You Will Face These 5 Risks When Starting Your Business
You’ve got your idea on paper, you’ve created a business model that you believe will work but.... success still isn’t guaranteed yet. At this stage everything you have written down is all assumptions.
Now you will have to identify the risks that could tumble your idea.
The most common risks you as an entrepreneur will face when you’re starting a company are product risk, market risk, financial risk, team risk, and execution risk.
Let’s have a look at them:
Product risk is the possibility that the solution you are building will not meet customers’ demands or expectations.
You need to understand the key features of your product, and the problems or needs it must solve for your customers. Next, you want to figure out whether you're addressing a big enough market. Are there enough people? Are you building the right product? And are you building it at the right time?
There are loads of questions, but to mitigate product risk you want to have some solid facts around the above otherwise you may still face product risk.
Market risk is about understanding your competitive space and alternatives to your solution.
Minimising market risk is about thoroughly understanding your customers and not just from a demographic standpoint, but a psychographic attitude.
What you want to make sure is that you know why your customers buy a product over another. Where they buy it from and how they purchase it.
Financial risk is the possibility of losing all your money. You want to understand where your capital comes from. Whether it is from investors (here is a link to learn more about the investment process and why investors might be a good idea), or whether you're bootstrapping your company. You have to understand your pricing, and whether you can sustain your business in the future.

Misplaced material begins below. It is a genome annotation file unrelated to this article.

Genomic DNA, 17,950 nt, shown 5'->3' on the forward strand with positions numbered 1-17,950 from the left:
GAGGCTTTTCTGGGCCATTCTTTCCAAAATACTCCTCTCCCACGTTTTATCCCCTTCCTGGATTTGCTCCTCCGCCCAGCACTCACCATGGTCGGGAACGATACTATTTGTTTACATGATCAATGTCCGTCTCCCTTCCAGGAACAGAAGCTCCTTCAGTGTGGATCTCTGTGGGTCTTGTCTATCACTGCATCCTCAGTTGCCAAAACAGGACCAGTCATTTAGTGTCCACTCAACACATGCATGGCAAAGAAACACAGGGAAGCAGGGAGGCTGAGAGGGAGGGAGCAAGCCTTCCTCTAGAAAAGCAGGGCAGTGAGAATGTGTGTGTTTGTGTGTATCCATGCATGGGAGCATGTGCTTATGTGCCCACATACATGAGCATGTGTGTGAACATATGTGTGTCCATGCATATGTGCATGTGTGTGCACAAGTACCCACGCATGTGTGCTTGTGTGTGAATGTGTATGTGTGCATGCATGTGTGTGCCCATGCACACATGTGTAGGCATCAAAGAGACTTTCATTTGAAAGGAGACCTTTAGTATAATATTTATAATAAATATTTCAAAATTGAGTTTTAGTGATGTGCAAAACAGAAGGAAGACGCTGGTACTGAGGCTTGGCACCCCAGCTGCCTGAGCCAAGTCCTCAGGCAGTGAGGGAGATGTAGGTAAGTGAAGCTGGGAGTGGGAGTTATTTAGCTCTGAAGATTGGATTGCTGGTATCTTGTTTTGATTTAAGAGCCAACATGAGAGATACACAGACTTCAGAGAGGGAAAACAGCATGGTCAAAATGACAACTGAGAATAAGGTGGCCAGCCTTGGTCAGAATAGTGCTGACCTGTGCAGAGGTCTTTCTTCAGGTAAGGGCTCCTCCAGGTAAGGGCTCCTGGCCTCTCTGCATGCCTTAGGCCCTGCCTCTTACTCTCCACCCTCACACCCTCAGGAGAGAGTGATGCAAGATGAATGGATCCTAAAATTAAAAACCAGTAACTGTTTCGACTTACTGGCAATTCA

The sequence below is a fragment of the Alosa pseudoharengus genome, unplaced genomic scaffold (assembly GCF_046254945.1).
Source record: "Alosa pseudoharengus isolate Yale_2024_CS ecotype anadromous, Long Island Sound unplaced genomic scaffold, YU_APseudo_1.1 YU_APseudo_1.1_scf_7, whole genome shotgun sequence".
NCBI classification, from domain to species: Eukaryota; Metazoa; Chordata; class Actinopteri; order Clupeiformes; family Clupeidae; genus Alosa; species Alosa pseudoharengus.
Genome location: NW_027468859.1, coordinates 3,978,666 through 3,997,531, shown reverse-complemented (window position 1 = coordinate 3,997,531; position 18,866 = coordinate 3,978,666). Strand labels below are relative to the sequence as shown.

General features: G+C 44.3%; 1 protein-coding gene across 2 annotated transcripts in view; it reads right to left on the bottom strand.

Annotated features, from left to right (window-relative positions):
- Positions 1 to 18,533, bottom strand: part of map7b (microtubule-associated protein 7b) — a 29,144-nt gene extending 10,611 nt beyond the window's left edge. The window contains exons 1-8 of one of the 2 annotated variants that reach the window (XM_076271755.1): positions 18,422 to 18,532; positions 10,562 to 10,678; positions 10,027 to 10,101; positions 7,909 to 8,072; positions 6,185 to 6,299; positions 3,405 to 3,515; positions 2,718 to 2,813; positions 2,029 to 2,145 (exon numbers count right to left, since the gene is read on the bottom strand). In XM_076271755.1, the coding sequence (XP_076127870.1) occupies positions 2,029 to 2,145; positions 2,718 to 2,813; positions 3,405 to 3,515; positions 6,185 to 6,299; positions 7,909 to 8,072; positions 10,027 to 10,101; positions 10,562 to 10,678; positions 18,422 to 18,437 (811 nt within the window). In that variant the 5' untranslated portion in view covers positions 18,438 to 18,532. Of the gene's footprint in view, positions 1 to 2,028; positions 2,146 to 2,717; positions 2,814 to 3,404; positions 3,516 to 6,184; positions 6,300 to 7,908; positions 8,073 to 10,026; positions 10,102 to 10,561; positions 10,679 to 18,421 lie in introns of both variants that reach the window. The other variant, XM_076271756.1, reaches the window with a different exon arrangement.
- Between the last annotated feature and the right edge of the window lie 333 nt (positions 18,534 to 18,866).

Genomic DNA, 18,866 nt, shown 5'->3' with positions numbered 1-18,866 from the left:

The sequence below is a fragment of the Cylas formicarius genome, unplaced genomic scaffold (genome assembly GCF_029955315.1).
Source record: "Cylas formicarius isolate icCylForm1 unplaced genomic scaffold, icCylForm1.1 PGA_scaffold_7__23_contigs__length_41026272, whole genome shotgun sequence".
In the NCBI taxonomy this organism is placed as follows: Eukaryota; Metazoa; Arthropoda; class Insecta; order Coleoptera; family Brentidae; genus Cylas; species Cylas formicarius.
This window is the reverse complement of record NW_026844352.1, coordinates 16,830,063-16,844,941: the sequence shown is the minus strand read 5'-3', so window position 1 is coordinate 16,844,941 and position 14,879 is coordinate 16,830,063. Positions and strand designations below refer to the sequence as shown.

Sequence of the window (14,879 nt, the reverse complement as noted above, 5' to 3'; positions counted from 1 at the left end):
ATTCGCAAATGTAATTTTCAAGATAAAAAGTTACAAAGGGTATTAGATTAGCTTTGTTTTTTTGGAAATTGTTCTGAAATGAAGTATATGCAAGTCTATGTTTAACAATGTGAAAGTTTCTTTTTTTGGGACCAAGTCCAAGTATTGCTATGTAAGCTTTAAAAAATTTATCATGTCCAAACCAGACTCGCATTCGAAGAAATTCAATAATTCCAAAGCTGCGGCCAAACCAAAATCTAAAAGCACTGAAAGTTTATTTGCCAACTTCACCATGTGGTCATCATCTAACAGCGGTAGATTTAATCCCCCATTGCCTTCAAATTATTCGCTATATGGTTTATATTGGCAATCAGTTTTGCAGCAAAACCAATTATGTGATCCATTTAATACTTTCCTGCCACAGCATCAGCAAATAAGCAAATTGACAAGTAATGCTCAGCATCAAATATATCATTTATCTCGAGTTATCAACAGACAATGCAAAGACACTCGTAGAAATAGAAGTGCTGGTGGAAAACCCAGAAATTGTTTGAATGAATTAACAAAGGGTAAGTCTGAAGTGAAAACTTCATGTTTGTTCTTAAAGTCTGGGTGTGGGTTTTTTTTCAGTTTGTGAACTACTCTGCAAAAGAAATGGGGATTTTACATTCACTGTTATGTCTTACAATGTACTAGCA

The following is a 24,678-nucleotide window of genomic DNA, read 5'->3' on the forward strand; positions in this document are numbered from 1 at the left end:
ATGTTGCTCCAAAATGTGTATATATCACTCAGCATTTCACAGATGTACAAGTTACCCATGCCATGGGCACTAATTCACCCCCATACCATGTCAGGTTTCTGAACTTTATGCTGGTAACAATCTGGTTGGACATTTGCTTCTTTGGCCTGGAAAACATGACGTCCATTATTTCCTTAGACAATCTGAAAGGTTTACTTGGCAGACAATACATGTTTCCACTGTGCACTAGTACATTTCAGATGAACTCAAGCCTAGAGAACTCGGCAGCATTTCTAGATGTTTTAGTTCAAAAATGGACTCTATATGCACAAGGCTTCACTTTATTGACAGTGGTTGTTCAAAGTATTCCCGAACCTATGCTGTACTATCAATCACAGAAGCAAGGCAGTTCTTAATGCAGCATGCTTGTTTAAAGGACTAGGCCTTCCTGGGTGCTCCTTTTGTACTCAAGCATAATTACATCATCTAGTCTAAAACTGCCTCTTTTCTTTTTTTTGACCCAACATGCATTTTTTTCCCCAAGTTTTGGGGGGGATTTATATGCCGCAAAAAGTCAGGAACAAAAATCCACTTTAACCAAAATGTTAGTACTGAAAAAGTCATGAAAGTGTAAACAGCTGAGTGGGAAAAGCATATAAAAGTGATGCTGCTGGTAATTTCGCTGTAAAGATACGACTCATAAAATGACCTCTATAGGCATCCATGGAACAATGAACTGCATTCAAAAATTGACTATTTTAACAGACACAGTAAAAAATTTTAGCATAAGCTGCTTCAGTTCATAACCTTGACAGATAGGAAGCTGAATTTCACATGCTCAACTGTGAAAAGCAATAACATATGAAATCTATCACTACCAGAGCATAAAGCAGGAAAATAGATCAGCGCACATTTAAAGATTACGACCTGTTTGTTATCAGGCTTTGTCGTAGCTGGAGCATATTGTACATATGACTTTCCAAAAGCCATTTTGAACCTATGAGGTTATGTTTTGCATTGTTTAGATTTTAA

If you are thinking of providing a freemium model, you somehow need to sustain that before you run out of passion and money. Same goes for trying to make your product cheaper than competitors, can you still cover your costs?
I have seen many companies fail not because they had a bad product, but because they weren't around long enough to come out the other end and become profitable.
Can your idea be profitable from day one?
As startups are a tricky venture to start on your own, it's essential to have other people with particular skills on your team. This is Team Risk and it helps you to analyse whether you have got the right skills needed to take a company forward.
Try not to do it all alone. This is one of the 6 biggest mistakes entrepreneurs make. Surround yourself with the right people that can help you move in the right direction.
One of the last risks you have to look at is that of execution risk. Now, many startup founders focus on the products on such a micro level, that they forget the macro level, that is the visionary strategy.
You want to focus on balancing your 30,000-foot view of the world (that is the direction you’re heading), with the product development process. This allows you to continue to build quality products while maintaining your roads towards your vision into the future.
Don't be aSegway, focusing all on developing the best possible product while forgetting about your business model and product adoption. Keep track of both your product development and vision of where you want to take it.
Some risks mentioned can be controlled, while others are a little harder to control.
A good way you can manage them is to understand what your risks are and once you are aware of them, you can keep them in your peripheral and watch them closely.
Surround yourself with people who have been there, done that and learn from their mistakes. It's going to take a whole lot of risk away from you and enable you to build a solid business. Make sure you are tapped into our community where people can help you avoid some common mistakes